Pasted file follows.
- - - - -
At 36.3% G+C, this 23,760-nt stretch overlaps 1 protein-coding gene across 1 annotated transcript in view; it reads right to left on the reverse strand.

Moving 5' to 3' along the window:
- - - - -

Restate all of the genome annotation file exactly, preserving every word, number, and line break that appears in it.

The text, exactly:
At 36.3% G+C, this 23,760-nt stretch overlaps 1 protein-coding gene across 1 annotated transcript in view; it reads right to left on the reverse strand.

Moving 5' to 3' along the window: